These institutions provide undergraduate and post-graduate programs in the humanities, natural sciences and social sciences. Some have programs in law, medicine, dental medicine, pharmacy, para-medicine, agriculture, applied sciences, engineering and architecture. The Open University of Israel offers undergraduate courses in the humanities, social sciences and natural sciences and is based on distance teaching.
The duration of studies for a bachelor's degree in universities is three years in most cases. However in certain fields such as engineering the duration of study extends to up to four years and in the case of architecture, five years. For non-university institutions of higher education, programs of studies of varying duration (three years and above) have been introduced.
Higher Education in Israel usually follows 12 years of primary and secondary education. A precondition is possession of the Israeli matriculation certificate (bagrut) or its equivalent. Some fields of study require creating minimum grades in matriculation examinations. Most institutions require candidates to submit psychometric entrance examination scores. The only requirement of the Open University is that applicants are capable of academic study.
Pre-academic preparatory programs have been set up in universities, teacher training colleges and regional colleges to provide a second chance to enter higher education to individuals who did not obtain a matriculation certificate at the culmination of their secondary level education or who want to improve their chances of being accepted in an institution of higher education. The duration of the programs provided by universities is one year (except for special cases) while programs administered by regional colleges and teacher training colleges can run for as long as two and in some cases three years.
StudentsMost Israeli students are over age 21 when they begin their studies, due to three years compulsory military service for men and almost two years for women. Until the early 1960s, students pursued higher education mainly to acquire knowledge, while in recent years they have been more career-oriented, with larger numbers enrolled in the wide range of professional studies now offered. At present, well over half of Israelis in the 20-24 age group are enrolled in one of the country's institutions of post-secondary or higher education.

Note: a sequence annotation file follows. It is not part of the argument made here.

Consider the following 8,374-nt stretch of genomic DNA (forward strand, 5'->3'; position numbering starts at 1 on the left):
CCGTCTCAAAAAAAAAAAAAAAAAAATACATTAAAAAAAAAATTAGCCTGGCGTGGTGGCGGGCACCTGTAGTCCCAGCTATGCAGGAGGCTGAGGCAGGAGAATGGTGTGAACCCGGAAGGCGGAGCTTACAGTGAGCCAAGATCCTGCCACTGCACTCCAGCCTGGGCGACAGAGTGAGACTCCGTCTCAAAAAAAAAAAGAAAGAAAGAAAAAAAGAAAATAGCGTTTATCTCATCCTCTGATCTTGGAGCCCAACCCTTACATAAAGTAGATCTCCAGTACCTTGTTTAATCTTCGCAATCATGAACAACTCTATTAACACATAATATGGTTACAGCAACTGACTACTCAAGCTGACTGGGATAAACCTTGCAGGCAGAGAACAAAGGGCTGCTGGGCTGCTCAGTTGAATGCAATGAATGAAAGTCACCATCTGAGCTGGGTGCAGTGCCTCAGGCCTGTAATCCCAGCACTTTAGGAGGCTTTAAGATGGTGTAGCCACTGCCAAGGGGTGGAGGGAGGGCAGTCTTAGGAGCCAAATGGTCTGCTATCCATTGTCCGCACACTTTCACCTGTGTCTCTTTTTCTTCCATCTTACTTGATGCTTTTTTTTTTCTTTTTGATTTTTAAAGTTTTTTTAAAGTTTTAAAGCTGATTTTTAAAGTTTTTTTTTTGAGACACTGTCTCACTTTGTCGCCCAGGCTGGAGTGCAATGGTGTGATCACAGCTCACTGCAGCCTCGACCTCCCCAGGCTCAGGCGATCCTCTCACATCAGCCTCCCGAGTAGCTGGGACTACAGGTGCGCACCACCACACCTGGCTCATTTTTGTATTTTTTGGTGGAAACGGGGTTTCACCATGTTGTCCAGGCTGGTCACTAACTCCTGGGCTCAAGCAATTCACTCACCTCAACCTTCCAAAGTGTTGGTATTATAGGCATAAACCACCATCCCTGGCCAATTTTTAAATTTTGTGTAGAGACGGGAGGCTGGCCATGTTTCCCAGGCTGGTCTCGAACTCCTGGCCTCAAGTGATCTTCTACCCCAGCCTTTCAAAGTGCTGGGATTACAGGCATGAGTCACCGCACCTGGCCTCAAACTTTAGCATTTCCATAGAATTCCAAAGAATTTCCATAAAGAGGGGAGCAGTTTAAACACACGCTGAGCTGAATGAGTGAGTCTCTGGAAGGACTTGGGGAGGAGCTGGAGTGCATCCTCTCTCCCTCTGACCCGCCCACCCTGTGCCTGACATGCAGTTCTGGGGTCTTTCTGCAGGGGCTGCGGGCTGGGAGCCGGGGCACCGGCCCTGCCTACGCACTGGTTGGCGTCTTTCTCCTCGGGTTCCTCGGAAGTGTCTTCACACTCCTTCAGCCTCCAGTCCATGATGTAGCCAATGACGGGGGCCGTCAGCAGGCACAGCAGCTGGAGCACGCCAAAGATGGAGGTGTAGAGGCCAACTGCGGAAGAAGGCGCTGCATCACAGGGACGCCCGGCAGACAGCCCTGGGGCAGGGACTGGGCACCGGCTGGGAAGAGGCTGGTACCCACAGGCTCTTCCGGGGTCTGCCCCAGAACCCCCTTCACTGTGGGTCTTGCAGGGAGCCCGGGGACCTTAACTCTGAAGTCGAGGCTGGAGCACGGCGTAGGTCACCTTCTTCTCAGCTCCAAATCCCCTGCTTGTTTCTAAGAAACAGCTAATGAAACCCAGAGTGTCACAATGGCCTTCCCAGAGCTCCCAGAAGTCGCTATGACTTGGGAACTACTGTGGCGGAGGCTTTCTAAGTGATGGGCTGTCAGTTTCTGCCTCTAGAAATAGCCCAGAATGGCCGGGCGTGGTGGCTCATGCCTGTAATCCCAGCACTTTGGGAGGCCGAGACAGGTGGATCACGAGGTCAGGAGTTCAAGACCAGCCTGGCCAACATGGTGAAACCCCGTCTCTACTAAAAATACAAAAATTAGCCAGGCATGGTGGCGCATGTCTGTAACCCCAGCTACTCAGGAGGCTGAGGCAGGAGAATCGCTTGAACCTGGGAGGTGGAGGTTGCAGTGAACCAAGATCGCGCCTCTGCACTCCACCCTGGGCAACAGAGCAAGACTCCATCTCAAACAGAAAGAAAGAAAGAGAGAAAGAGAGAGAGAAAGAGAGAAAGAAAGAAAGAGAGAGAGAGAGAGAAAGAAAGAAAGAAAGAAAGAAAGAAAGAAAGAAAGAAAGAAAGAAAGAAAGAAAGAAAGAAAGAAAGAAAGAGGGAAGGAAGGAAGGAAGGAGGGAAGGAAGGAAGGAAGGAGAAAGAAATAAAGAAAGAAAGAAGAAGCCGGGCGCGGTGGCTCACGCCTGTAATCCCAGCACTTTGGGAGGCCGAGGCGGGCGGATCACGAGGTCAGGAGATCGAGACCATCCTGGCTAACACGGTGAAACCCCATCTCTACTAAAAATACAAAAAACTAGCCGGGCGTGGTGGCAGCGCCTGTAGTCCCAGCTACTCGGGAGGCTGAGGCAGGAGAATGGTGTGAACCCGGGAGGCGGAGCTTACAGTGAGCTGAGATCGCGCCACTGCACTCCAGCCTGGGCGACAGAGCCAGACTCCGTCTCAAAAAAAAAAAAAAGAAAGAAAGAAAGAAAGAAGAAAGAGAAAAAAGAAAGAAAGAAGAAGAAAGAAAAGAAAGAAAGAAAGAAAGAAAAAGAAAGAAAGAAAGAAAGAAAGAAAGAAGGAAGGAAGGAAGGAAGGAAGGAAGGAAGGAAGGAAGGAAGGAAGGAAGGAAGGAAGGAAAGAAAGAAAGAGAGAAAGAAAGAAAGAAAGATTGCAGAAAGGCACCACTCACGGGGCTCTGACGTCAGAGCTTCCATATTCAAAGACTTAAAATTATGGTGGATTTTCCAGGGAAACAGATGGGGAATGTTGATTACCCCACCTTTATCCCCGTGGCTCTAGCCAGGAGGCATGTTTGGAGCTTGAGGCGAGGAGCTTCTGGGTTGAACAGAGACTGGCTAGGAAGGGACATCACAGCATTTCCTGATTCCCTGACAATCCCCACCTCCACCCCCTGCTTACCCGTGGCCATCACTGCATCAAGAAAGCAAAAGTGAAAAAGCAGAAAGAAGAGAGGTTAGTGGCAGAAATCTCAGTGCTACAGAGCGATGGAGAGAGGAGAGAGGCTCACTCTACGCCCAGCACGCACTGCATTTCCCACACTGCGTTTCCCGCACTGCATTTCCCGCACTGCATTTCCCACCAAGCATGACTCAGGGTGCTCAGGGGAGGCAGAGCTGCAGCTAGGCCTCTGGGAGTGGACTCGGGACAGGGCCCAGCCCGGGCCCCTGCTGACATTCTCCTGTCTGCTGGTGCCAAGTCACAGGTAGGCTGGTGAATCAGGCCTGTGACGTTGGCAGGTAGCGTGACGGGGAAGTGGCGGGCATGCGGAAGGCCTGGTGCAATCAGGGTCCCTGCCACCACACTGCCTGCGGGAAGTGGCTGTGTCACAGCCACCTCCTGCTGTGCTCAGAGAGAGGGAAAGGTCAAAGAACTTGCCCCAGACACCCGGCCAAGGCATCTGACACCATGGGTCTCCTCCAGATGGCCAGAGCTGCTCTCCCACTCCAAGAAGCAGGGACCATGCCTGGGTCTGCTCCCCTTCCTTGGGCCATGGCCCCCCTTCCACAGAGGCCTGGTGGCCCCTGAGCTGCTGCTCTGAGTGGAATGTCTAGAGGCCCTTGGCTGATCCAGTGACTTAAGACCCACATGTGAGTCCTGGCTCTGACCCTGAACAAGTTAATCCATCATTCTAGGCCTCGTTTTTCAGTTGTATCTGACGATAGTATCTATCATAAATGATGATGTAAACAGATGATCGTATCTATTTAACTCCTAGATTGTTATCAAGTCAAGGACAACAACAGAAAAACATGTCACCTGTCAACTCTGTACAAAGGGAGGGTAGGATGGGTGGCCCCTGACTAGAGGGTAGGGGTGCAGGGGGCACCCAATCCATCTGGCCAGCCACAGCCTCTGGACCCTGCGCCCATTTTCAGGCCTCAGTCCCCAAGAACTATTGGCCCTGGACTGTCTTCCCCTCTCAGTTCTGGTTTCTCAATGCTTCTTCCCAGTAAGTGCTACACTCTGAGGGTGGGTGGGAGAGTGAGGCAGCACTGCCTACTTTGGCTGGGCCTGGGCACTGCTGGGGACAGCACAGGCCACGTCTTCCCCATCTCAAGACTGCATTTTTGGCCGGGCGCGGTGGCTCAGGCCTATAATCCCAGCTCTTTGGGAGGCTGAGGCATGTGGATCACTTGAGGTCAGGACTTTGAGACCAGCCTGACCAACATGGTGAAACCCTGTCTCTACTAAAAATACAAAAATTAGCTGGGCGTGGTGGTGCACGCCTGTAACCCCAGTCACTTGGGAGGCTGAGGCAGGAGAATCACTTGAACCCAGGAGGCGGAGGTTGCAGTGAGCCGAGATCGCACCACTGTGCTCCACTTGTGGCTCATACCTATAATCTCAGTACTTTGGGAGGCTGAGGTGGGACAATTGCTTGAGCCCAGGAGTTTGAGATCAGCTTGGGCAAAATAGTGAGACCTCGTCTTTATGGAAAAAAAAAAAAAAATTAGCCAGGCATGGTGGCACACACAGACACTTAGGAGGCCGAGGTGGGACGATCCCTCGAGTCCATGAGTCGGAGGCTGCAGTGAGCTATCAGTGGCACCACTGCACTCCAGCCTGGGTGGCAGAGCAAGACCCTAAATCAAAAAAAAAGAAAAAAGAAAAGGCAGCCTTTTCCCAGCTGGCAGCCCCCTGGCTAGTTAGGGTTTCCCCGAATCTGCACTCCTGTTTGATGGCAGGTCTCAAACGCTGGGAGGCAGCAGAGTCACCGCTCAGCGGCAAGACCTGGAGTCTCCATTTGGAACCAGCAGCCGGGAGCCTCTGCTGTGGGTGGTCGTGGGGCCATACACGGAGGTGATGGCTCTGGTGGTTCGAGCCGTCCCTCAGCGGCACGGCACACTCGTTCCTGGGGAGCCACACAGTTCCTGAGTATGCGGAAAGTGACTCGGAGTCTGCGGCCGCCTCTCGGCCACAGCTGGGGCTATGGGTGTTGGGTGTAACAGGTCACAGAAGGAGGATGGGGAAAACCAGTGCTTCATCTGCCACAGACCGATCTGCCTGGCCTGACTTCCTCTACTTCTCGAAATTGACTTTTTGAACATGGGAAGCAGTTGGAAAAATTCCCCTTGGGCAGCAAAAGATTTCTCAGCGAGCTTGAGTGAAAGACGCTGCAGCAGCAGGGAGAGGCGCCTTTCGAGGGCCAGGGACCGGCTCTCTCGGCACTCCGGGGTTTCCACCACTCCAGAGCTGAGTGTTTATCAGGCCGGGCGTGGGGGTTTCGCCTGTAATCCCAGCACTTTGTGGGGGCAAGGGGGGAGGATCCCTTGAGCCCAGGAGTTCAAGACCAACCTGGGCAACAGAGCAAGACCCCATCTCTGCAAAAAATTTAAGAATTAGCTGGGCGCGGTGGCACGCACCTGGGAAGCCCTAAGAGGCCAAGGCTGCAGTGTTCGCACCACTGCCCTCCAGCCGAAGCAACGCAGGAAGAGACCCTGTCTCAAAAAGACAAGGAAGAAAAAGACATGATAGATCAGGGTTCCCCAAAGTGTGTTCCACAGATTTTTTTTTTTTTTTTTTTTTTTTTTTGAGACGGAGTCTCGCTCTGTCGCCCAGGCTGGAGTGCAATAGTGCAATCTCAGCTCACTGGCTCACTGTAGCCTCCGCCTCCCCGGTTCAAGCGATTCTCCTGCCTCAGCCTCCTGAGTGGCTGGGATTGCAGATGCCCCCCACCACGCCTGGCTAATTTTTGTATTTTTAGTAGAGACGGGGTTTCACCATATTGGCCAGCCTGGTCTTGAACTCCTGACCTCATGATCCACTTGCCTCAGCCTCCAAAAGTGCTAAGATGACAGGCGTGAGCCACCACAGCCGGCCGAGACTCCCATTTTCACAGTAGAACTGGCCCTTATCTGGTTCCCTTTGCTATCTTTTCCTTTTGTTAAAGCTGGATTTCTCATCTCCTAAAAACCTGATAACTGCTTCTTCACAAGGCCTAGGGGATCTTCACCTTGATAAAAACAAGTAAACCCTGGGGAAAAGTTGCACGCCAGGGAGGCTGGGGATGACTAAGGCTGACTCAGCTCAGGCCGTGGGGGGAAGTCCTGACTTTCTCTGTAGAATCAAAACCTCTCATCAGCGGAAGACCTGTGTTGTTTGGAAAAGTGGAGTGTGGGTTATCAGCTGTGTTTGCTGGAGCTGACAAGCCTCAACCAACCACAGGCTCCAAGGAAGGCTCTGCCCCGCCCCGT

The Hebrew University of Jerusalem (est. 1925) comprises faculties which cover nearly all areas of scholarship, from art history to zoology, and houses Israel's National Library. Since its inception, Hebrew University scientists have been actively involved in every phase of Israel's national development, and its Jewish studies departments rank among the most comprehensive in the world.
The Technion-Israel Institute of Technology (est. 1924, Haifa) has graduated a high proportion of the country's engineers, architects and town planners. In recent decades, faculties for medicine and the life sciences were added. The Technion serves as a center of basic and applied research in the sciences and engineering to advance the country's industrial development.
Tel Aviv University (est. 1956) was founded by incorporating three existing institutions to meet the need for a university in the Tel Aviv area, the country's most populous region. Today it is Israel's largest university, offering a wide spectrum of disciplines and placing considerable emphasis on both basic and applied research. The university houses specialized institutes which focus on strategic studies, health systems management, technological forecasting and energy studies.